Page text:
Yellow beacon of glowing hope
Covered and smothered
We flew to Charlotte to celebrate my birthday and see my family for the first time since the beginning of the pandemic. Our once-direct flight was cancelled once and rescheduled twice, becoming a red-eye connecting through Chicago.
We collected our bags and checked in at the car rental desk. We stood for an hour, watching a screeching child enjoy the sound of her echoing voice while her brother did speed-runs with her stroller up and down the crowded lobby. Mom shot video on her phone. Grampa began wrangling the children only after the grumbling of other passengers became audible.
Enterprise was simply out of cars. We each waited in line for a car to come in and be cleaned and handed off to us. Our Camry was still wet as we drove out of the parking garage.
While we snacked on the plane, we hadn’t really eaten and hoped to use our early arrival as an excuse to drop into Waffle House for breakfast.
The snafu with the car rental meant we were no long early and pulled into a Waffle House parking lot just a little before noon and discovered a line out the door and standing room only. Not the place to be in a pandemic. We drove away unfulfilled.
The following Friday, on my birthday, after a week of driving around North Carolina seeing old friends and family we tried again. Success! We arrived to the Waffle House on Independence Boulevard between the breakfast and lunch rushes. A handful of folks waited for takeout. The booths were mostly empty.
The man running the kitchen shouted over in our general direction that “y’all can sit wherever” and we took a booth by the window, overlooking a patch of grass and the road outside. A single, wet, dining chair stood alone in the grass outside the window.
We ordered coffees and I consulted the menu even though I knew exactly what to get.
I ordered a pecan waffle (for the table) and the Texas Bacon Egg & Cheese Melt with hash browns. This collects your eggs, bacon, and Texas toast together into a convenient sandwich. The melted cheese provides structural support.
My hash browns are smothered (in onions) and covered (with cheese).
This morning a new cook was training. Our waiter called out orders and guidance to the cook over his shoulder as he refilled coffee and took new orders.
The cook was fumbling a bit, struggling to keep up. Our waiter held orders in his head until he saw the cook had things back under control. There was no shouting or anger, just well timed instructions out to the grill in Waffle House lingo. Smothered, covered, number 2. We watched a short order cook being born.
We went to pay the bill. Our waiter told us the total was $200 and grinned devilishly. We all laughed and I over-tipped.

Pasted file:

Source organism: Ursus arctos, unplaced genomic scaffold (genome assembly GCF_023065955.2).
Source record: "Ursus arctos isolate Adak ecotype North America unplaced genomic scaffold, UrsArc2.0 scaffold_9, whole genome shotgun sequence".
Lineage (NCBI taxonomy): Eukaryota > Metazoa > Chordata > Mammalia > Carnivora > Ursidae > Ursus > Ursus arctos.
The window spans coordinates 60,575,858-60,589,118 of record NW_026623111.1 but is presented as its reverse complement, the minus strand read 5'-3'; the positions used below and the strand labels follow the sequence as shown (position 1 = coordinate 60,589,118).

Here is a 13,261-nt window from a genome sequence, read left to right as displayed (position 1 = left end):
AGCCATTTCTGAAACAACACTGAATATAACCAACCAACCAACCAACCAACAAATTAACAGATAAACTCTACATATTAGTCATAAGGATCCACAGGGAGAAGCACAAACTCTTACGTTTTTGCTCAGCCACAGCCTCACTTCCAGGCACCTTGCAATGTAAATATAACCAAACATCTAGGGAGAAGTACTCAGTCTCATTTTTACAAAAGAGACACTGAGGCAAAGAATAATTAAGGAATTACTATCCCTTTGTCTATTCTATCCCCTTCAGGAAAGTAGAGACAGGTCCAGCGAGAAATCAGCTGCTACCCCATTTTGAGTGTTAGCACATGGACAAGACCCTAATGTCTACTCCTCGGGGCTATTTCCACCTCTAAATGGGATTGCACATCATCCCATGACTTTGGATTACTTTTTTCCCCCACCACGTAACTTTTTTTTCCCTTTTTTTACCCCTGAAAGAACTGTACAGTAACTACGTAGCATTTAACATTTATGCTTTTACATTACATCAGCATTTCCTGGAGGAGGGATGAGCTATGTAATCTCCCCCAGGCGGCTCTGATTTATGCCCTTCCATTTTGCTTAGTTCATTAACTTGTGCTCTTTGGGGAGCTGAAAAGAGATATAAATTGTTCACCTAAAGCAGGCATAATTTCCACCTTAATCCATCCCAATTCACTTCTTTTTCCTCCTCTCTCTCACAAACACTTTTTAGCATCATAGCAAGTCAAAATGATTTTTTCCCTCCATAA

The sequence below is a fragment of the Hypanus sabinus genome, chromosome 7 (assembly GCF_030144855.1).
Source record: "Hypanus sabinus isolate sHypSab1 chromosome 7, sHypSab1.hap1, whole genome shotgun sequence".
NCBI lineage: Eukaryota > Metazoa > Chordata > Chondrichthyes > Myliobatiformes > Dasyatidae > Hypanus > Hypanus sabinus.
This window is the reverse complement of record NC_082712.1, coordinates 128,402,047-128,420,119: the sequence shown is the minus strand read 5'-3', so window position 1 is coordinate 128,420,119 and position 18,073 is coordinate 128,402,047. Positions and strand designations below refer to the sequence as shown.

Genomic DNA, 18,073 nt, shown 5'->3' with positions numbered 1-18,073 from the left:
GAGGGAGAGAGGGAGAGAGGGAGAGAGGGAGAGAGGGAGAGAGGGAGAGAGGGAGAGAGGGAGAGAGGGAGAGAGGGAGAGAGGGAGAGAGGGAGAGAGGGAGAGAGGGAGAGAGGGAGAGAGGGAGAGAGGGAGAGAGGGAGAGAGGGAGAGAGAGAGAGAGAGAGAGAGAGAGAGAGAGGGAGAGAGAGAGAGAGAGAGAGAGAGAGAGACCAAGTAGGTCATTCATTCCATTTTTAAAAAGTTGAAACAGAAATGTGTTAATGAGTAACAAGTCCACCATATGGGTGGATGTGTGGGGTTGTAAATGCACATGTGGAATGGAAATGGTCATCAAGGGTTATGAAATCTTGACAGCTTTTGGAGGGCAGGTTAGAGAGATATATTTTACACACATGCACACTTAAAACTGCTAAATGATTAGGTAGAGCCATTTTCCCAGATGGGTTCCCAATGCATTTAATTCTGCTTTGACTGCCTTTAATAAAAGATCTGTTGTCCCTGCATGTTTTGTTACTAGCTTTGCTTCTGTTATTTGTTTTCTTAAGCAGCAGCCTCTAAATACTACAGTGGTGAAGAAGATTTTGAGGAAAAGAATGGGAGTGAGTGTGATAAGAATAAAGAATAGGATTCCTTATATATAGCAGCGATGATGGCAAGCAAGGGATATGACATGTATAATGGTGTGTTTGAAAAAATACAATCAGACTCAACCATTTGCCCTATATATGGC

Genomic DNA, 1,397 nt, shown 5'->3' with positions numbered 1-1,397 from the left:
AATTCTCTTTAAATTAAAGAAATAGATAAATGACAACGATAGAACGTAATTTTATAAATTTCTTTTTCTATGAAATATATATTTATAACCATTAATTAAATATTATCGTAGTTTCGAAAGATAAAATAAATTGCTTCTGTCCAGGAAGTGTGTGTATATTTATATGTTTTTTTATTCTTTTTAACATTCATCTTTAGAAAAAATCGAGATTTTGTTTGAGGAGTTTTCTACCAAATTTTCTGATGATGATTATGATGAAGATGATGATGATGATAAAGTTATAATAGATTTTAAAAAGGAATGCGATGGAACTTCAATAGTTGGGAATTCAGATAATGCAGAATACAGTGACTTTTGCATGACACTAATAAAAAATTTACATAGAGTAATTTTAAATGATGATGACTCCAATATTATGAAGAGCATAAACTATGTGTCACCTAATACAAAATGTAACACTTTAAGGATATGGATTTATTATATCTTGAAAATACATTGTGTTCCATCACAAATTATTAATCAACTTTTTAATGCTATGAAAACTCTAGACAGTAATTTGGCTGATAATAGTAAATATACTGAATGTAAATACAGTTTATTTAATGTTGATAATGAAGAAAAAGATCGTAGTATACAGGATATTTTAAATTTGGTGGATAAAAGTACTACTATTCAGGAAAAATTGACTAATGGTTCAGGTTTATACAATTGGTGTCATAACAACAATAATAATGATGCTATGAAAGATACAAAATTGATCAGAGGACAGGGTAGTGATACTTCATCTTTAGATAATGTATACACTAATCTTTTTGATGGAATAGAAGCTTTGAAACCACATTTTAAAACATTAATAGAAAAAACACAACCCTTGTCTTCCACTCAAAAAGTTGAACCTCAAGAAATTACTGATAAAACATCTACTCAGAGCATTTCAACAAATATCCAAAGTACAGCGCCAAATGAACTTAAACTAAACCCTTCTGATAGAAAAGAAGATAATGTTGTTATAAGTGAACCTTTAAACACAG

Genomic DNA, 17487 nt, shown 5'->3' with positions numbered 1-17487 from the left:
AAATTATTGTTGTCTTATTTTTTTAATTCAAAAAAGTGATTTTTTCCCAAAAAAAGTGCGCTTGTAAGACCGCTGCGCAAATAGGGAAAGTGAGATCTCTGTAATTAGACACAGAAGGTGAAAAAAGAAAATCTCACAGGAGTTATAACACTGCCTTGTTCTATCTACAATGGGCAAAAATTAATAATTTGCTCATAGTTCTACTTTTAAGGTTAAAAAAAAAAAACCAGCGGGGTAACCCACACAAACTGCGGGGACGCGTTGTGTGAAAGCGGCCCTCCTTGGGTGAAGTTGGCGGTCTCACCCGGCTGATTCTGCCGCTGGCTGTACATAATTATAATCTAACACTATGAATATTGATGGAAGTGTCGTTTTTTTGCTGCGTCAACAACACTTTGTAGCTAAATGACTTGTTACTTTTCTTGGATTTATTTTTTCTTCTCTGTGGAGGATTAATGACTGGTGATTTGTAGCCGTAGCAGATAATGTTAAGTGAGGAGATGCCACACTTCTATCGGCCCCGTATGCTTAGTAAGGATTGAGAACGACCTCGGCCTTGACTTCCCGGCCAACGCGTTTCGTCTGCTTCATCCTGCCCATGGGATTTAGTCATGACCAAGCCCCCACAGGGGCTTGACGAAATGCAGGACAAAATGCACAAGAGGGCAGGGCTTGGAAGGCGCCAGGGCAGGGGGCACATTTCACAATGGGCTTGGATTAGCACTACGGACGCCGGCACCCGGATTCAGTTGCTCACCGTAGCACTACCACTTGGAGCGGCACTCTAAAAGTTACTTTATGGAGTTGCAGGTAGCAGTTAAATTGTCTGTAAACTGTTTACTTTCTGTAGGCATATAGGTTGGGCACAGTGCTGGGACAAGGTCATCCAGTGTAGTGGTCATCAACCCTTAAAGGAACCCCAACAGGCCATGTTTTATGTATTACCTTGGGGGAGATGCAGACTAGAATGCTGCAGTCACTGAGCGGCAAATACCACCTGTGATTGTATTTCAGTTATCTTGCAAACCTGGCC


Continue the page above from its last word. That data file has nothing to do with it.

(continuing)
I spent a lot of time in Waffle House during those in-between years after starting college, before turning 21. Diners would get annoyed over my girlfriend’s clove cigarettes (a cloud of regular cigarette smoke was fine of course). We tried to be nice and we tried to tip. We were civilized but broke. Charlotte had no night life for anyone under 21 and coffee shops weren’t a thing yet. So Waffle House was that 3rd place that’s not home nor work. My feelings for the place are a tangle of genuine love, nostalgia, and irony which doubles back on itself to become pure admiration.
It’s in that spirit I wanted to recreate the iconic Waffle House sign as a piece for Instagram.
I can only imagine the Waffle House sign at night, glowing yellow in the dark. So I recreated each block of the sign as an illustration in Sketch.
Sketch is a tool used by user interface designers to draw buttons and widgets for web pages and apps. It’s totally the wrong tool to use for Illustration, which makes it perfect for me.
I created each letter on its own art board, complete with the hint of glowing fluorescent bulbs beneath plastic. I lightened and darkened some blocks to get that important irregular appearance that all these signs have. I made a few alternate versions of the F - on, off, and half-way - which I then animated to get that special flicker.
“Waffle House” has eleven letters. I needed one more element to complete a nice even grid for Instagram. I chose to illustrate a fried egg.
This was fun to create. Instead of “painting” the egg is created from many layers of geometrically defined shapes, stacked atop each other with varying levels of blur and transparency to create the illusion of a rubbery fried egg.
You can see the finished piece on my Instagram, or on my website:
And finally, if you’ve never seen it, enjoy this exchange between Chef Sean Brock and Anthony Bourdain at Waffle House.